Help With Child Support And Custody Modifications
Family situations are changing often and rapidly now more than ever. This is true following a divorce or the end of a non-marital relationship in which the parties became parents. As children grow, changes occur that may require modifications to an original child custody or child support agreement. These changes should be approved by the court, even if they seem minor.
At Kalinoski Law Offices P.C. in Scranton, we have a thorough knowledge of the procedure and circumstances that must be shown to amend a court order. We can help you present or defend against an alleged change of circumstances in a request to modify child support or child custody.
Common reasons that a parent may seek modifications to child support or child custody agreement include:
- The need to move further away due to a new job or remarriage
- Extended unemployment or a significant increase or decrease in income
- If the custodial parent inherits money, gets a large raise or otherwise has an increased ability to support the children
- Extended illness or injury
- Conditions such as alcohol or drug abuse that create a dangerous environment for children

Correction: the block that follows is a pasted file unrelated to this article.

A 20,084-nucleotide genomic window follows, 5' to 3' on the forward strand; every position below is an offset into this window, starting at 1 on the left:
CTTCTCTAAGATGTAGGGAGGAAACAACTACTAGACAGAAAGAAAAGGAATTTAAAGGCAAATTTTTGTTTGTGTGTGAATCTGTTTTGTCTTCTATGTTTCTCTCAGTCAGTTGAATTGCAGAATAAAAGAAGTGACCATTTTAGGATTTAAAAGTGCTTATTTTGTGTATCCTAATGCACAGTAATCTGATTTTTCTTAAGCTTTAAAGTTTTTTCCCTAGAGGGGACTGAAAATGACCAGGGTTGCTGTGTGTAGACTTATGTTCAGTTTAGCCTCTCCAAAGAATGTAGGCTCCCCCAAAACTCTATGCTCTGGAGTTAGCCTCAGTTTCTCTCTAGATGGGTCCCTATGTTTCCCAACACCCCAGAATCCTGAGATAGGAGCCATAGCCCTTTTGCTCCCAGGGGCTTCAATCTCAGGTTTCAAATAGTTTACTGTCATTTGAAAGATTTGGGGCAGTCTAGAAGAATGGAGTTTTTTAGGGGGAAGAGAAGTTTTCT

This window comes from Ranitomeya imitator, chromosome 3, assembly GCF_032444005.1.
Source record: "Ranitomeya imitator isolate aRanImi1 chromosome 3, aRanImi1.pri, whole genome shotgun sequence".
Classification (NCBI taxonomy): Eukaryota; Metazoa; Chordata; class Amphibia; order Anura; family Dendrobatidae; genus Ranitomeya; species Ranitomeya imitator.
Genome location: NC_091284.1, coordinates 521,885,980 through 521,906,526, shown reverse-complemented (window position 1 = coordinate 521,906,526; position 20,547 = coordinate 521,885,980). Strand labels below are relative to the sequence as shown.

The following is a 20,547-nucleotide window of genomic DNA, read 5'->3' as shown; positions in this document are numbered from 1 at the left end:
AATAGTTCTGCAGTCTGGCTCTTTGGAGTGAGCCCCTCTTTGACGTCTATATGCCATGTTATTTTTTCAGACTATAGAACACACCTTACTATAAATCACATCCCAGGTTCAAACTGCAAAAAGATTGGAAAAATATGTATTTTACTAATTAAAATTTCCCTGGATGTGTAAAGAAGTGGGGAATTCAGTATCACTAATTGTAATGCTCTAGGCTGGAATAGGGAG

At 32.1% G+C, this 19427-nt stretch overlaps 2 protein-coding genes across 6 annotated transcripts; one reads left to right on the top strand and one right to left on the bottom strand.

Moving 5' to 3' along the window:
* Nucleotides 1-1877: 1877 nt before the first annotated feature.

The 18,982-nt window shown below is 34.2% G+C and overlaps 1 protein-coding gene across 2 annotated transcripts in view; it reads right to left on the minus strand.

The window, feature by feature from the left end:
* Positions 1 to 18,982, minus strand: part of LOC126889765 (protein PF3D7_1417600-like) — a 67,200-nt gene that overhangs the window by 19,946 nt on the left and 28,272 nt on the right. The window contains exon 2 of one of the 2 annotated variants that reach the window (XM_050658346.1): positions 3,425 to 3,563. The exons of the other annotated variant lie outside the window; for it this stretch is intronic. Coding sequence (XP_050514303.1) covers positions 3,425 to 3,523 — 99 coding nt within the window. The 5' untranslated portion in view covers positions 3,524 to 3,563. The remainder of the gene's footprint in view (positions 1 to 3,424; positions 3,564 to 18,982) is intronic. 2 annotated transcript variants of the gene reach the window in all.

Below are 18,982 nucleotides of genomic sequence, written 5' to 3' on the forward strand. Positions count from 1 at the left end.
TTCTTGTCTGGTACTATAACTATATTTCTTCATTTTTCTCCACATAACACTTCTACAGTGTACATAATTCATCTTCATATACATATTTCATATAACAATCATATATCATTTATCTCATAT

- A change in the child’s educational or medical needs
When a Modification to Child Custody Agreements is Necessary
A change in custody is just as important to the life of the child as the original court order, so all parties are afforded the same type of hearing as they received when the case was originally heard. In custody and visitation matters, the court will consider what is in the best interests of the child.
If a parent relocates out of state, child custody and visitation orders may be modified. The court may reduce the amount of child support payments to make up for the cost of transportation for child visits, or change the visitation schedule from alternate weekends to longer visits during school breaks and in the summer.
Why Verbal Modifications Don’t Stand Up in Court
You and your ex may be on good terms. But just because you trust one another doesn’t mean you should make changes to your child support or custody plans over the phone.
When things happen like losing your job and no longer being able to afford full support payments, you and your ex may come up with a way you can still support your child while getting back on your feet. But if you don’t get legal documentation on what’s expected of you once you can make full payments, your former spouse may take you to court to reap back support.
Emotions and time change the interpretation of verbal agreements. That’s why you need legal guidance every step of the way.
Hiring an experienced Scranton divorce modification lawyer is the smartest way to protect your interests and your child’s interests. We can answer your questions and provide a straightforward assessment of your family law case during a free initial consultation. Call (570) 207-4000 or use our contact form to schedule an appointment.